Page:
Theophile Mbemba, the interior Mmnister, said on Wednesday that the suspects, who were arrested on Tuesday, were former soldiers who worked for a Congolese security agency.
Mbemba said the men were arrested with military gear but did not provide details about the number or type of weapons.
They "were working in Kinshasa as security guards, but it is clear that they were military personnel with political plans," Mbemba said.
"They were part of a coup attempt, and they will face justice in Congo."
A UN official cast doubt on the accusation and said it was confident security would be maintained for the country's long-delayed polls, now set for July 30.
"We are not concerned about this, it appears to be a case of political manipulation by Congo's government," said Jean-Tobias Okala, the UN spokesman in Kinshasa.
"They were part of a coup attempt, and they will face justice in Congo"
Theophile Mbemba, Interior Minister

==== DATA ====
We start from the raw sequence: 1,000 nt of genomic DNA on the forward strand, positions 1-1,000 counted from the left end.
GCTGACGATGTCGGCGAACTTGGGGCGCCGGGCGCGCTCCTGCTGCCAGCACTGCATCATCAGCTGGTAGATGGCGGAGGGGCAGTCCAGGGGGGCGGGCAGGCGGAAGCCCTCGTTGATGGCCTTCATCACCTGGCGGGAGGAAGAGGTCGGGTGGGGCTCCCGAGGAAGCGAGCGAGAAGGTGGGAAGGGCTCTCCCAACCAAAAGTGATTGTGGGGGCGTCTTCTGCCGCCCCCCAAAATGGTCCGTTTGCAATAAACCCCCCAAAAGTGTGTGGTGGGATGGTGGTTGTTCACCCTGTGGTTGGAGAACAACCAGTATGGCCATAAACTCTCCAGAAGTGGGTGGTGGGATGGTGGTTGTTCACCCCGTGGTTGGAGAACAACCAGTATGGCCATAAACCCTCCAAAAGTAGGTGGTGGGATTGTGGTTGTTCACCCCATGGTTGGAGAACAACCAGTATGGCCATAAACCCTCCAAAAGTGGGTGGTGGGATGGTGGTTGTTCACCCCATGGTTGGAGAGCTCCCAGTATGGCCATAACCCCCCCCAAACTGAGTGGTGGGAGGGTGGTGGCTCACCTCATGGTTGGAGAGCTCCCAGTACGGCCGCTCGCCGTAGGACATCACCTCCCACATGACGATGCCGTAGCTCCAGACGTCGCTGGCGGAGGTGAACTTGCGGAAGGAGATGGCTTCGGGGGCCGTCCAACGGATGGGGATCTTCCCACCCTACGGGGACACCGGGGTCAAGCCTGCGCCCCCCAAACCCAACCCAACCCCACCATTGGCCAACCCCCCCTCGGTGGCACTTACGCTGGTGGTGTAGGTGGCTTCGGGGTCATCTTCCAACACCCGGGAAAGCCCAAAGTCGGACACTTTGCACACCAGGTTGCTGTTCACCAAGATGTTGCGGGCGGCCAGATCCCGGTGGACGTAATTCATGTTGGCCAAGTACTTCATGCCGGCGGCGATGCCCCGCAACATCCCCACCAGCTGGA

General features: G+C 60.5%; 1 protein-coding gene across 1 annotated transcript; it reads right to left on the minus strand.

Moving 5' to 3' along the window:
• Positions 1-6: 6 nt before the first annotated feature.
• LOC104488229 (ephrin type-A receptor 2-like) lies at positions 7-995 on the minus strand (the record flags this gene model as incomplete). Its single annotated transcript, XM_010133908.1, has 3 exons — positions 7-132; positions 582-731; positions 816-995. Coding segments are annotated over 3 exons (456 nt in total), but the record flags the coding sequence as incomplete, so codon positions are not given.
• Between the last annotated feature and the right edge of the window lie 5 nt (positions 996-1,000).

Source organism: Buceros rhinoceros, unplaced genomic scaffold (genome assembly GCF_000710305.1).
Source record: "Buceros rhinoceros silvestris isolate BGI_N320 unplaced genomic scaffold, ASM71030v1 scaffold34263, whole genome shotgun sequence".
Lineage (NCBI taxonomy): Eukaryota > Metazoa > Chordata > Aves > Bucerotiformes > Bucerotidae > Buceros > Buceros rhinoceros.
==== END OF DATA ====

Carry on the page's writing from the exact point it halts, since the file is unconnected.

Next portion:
"We have almost 18,000 troops here to achieve our goal of peaceful and transparent elections," he added.
Mbemba said the group of 32 included three Americans, 10 Nigerians and 12 South Africans, adding that all the men had received visits from their respective ambassadors.
The South African ambassador said 19 of those arrested had South African papers. It was not immediately possible to resolve the discrepancy between that and Mbemba's figure of 12.
Ambassador Sisa Ngamane said that the country had sent identification papers to the authorities for those men and that it expected to be included in the investigation.
A statement released by the South African government said 16 of the South Africans worked for the Omega Security Company, while the remaining three worked as interpreters for a mining company.
Katya Thomas, the US embassy official, declined to comment. Nigerian embassy officials in Congo were not immediately available.